Is #whypublic sector the wrong question?

Catherine Needham

#whypublic

I enjoyed reading the Guardian article on Why work in the Public Sector? and the accompanying Twitter comments on #whypublic.

The article is focused on public sector working though, which seems an oddly narrow perspective, when so many people now deliver public services outside of the public sector. A particularly tricky dilemma for staff – some of whom may have been TUPE-ed or seconded out of the public sector – is how to uphold a public service ethos and values whilst working outside government.

In the ‘new public management’ era, there was a shift away from talking about a public sector ethos towards a public service ethos, which suggested a new ‘synthesis’ between the traditional ethos and private sector models of customer service. It was argued that the customer orientation transfers the ethical considerations of public service from following the right processes to getting the right outcomes, something that matters in both public and private services.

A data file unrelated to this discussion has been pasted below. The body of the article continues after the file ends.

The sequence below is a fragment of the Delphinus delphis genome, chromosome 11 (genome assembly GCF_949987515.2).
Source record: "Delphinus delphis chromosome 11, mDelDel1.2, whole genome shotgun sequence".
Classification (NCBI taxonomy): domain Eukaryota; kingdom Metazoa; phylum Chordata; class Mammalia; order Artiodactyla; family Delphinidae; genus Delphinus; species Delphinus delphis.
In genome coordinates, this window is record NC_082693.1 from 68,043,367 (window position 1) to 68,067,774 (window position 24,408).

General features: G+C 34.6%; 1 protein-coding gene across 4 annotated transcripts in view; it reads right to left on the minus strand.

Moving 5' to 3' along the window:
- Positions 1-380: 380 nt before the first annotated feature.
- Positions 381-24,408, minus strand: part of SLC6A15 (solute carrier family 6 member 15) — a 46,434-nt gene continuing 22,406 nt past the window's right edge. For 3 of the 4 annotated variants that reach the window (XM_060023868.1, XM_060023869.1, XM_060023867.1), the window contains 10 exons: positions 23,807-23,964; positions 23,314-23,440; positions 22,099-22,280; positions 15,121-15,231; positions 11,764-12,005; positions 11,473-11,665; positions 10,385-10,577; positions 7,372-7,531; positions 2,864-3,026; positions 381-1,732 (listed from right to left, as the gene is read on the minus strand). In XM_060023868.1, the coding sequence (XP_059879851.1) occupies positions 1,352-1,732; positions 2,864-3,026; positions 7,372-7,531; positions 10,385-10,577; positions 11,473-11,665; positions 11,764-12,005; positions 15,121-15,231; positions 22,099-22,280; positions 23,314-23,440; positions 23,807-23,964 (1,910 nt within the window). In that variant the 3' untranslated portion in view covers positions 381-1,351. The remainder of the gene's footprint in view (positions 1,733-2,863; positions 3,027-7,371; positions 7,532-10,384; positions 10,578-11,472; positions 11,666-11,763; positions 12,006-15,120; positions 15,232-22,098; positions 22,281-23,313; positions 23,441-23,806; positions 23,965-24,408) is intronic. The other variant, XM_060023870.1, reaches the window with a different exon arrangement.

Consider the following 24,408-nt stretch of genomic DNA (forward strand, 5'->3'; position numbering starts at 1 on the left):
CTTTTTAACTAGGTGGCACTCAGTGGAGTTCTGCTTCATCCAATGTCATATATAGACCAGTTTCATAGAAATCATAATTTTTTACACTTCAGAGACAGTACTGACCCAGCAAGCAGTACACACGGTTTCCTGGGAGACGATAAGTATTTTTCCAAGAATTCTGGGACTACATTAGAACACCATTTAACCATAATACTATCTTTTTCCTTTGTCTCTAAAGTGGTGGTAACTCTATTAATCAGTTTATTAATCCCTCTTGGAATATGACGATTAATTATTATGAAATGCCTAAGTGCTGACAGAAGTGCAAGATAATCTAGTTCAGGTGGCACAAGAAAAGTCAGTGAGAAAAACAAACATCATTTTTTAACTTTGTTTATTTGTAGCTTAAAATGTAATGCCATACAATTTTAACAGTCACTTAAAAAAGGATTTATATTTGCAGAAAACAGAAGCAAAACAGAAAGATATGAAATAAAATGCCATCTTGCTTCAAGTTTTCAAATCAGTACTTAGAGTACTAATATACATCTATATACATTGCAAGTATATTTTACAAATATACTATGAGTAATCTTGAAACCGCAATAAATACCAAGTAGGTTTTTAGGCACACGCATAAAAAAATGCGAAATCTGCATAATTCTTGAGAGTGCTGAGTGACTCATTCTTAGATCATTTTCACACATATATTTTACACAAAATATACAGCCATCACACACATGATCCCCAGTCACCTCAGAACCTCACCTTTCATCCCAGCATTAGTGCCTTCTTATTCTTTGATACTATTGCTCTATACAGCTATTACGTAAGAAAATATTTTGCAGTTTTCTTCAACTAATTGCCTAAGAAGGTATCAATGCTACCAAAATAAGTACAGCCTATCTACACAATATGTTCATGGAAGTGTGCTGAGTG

When the Public Administration Select Committee held an inquiry into the public service ethos several years ago, it stimulated a lively debate about whether such an ethos could survive the move of services to the private sector. Private companies indicated that it was ‘arrogant’ to suggest that they could not embody a public service ethos. But sustaining that ethos outside the public sector has been a challenge for some outsourced bodies. Hebson et al present data from public service workers outsourced in public private partnerships (PPPs), arguing ‘the cost cutting and work intensification associated with PPPs presents a significant threat’ to the public service ethos.

The level of cost-cutting currently facing many public services may mean that this work intensification, and consequent erosion of ethos, will be felt within the public sector, as well as in arm’s length bodies.

An apparently more benign form of outsourcing, the spinning out of not-for-profit mutuals and social enterprises, is now becoming common in some areas. There is a perception that such entities can focus on their core function of enhanced outcomes for individuals and communities, without losing their public ethos. However most of the claims about these enterprises remain unproven.

 

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